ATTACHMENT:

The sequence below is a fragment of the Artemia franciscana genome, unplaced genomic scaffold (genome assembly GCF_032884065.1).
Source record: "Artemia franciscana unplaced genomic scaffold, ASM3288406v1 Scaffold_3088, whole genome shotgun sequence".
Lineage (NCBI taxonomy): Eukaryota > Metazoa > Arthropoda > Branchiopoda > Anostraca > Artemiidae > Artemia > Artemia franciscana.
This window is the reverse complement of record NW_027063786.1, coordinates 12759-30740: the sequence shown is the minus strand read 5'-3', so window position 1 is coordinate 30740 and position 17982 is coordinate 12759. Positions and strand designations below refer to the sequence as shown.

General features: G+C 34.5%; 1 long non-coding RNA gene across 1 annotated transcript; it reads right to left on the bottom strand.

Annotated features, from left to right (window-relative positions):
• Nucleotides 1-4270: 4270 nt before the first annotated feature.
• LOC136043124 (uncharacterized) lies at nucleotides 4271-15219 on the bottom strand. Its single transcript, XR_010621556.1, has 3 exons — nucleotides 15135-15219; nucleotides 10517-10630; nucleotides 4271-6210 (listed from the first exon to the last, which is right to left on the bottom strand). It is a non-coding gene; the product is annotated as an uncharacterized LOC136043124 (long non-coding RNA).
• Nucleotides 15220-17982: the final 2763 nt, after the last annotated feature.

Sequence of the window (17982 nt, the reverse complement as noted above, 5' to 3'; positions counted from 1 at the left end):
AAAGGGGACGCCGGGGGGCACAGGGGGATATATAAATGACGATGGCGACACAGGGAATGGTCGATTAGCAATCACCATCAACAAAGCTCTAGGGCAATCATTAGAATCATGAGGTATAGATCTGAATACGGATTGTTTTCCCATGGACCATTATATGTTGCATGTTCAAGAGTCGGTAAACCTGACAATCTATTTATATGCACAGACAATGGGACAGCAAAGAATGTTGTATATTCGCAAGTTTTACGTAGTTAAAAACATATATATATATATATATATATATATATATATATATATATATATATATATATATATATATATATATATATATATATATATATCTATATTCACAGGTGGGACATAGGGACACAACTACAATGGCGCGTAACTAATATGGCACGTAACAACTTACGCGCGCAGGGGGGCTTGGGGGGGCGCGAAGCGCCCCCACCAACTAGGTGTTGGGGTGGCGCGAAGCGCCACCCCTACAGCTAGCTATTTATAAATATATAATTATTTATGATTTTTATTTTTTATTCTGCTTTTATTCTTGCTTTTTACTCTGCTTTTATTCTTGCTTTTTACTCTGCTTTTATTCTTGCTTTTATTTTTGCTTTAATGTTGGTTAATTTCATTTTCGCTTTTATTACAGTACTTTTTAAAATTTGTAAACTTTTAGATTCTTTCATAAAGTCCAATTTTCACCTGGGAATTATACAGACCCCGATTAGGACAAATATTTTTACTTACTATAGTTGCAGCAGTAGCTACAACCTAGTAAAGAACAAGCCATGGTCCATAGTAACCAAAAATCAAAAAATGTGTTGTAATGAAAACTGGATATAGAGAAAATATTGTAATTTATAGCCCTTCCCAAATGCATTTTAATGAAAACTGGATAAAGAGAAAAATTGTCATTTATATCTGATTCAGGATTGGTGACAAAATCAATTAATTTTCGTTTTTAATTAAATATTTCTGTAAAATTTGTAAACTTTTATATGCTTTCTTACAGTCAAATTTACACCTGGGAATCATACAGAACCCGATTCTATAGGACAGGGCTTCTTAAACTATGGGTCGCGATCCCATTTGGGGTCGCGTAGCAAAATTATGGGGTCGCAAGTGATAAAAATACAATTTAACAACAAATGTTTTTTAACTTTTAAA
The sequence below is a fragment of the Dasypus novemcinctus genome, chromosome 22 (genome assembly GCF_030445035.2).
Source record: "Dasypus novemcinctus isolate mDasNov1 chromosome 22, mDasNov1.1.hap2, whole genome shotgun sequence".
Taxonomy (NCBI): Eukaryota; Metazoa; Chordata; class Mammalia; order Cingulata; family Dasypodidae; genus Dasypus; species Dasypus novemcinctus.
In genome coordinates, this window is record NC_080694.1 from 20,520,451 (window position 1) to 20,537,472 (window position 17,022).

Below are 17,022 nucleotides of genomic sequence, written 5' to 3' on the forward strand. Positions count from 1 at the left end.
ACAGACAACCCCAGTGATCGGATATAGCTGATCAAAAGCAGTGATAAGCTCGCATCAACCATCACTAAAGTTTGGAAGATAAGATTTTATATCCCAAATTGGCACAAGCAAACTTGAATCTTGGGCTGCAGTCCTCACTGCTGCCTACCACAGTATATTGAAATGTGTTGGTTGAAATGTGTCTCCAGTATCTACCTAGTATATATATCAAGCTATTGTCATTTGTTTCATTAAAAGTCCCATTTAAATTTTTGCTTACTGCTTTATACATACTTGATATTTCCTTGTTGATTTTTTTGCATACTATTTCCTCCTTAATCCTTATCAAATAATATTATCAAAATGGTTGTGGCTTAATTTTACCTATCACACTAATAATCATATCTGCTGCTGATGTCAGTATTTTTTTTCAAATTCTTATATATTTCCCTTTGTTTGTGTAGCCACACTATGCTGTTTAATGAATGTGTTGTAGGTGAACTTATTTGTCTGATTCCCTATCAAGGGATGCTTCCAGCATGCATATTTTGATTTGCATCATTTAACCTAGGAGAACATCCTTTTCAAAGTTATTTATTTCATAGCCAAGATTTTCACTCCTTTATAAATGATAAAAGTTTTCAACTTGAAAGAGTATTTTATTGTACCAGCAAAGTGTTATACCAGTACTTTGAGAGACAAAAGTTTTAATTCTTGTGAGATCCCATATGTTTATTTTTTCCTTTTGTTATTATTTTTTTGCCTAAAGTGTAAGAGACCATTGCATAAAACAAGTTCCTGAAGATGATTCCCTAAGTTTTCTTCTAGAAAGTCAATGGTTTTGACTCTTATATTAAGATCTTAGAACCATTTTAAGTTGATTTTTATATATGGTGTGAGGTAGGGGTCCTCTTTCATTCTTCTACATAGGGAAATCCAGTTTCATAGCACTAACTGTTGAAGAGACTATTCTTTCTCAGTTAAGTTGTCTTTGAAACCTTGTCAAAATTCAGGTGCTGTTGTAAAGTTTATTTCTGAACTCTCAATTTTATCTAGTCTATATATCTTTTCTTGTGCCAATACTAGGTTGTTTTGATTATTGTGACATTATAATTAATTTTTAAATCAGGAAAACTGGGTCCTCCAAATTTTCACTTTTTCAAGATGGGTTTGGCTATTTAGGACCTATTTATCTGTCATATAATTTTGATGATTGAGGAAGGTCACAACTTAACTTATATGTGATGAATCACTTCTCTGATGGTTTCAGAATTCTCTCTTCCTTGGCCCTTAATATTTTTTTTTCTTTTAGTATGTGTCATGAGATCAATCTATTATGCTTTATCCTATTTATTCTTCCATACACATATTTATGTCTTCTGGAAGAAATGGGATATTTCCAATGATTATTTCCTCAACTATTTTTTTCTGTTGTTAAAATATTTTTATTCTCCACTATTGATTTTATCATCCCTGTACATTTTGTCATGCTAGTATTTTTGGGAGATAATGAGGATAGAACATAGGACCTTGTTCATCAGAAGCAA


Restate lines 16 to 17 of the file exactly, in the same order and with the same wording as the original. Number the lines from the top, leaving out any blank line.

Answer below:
Below are 17,022 nucleotides of genomic sequence, written 5' to 3' on the forward strand. Positions count from 1 at the left end.
ACAGACAACCCCAGTGATCGGATATAGCTGATCAAAAGCAGTGATAAGCTCGCATCAACCATCACTAAAGTTTGGAAGATAAGATTTTATATCCCAAATTGGCACAAGCAAACTTGAATCTTGGGCTGCAGTCCTCACTGCTGCCTACCACAGTATATTGAAATGTGTTGGTTGAAATGTGTCTCCAGTATCTACCTAGTATATATATCAAGCTATTGTCATTTGTTTCATTAAAAGTCCCATTTAAATTTTTGCTTACTGCTTTATACATACTTGATATTTCCTTGTTGATTTTTTTGCATACTATTTCCTCCTTAATCCTTATCAAATAATATTATCAAAATGGTTGTGGCTTAATTTTACCTATCACACTAATAATCATATCTGCTGCTGATGTCAGTATTTTTTTTCAAATTCTTATATATTTCCCTTTGTTTGTGTAGCCACACTATGCTGTTTAATGAATGTGTTGTAGGTGAACTTATTTGTCTGATTCCCTATCAAGGGATGCTTCCAGCATGCATATTTTGATTTGCATCATTTAACCTAGGAGAACATCCTTTTCAAAGTTATTTATTTCATAGCCAAGATTTTCACTCCTTTATAAATGATAAAAGTTTTCAACTTGAAAGAGTATTTTATTGTACCAGCAAAGTGTTATACCAGTACTTTGAGAGACAAAAGTTTTAATTCTTGTGAGATCCCATATGTTTATTTTTTCCTTTTGTTATTATTTTTTTGCCTAAAGTGTAAGAGACCATTGCATAAAACAAGTTCCTGAAGATGATTCCCTAAGTTTTCTTCTAGAAAGTCAATGGTTTTGACTCTTATATTAAGATCTTAGAACCATTTTAAGTTGATTTTTATATATGGTGTGAGGTAGGGGTCCTCTTTCATTCTTCTACATAGGGAAATCCAGTTTCATAGCACTAACTGTTGAAGAGACTATTCTTTCTCAGTTAAGTTGTCTTTGAAACCTTGTCAAAATTCAGGTGCTGTTGTAAAGTTTATTTCTGAACTCTCAATTTTATCTAGTCTATATATCTTTTCTTGTGCCAATACTAGGTTGTTTTGATTATTGTGACATTATAATTAATTTTTAAATCAGGAAAACTGGGTCCTCCAAATTTTCACTTTTTCAAGATGGGTTTGGCTATTTAGGACCTATTTATCTGTCATATAATTTTGATGATTGAGGAAGGTCACAACTTAACTTATATGTGATGAATCACTTCTCTGATGGTTTCAGAATTCTCTCTTCCTTGGCCCTTAATATTTTTTTTTCTTTTAGTATGTGTCATGAGATCAATCTATTATGCTTTATCCTATTTATTCTTCCATACACATATTTATGTCTTCTGGAAGAAATGGGATATTTCCAATGATTATTTCCTCAACTATTTTTTTCTGTTGTTAAAATATTTTTATTCTCCACTATTGATTTTATCATCCCTGTACATTTTGTCATGCTAGTATTTTTGGGAGATAATGAGGATAGAACATAGGACCTTGTTCATCAGAAGCAA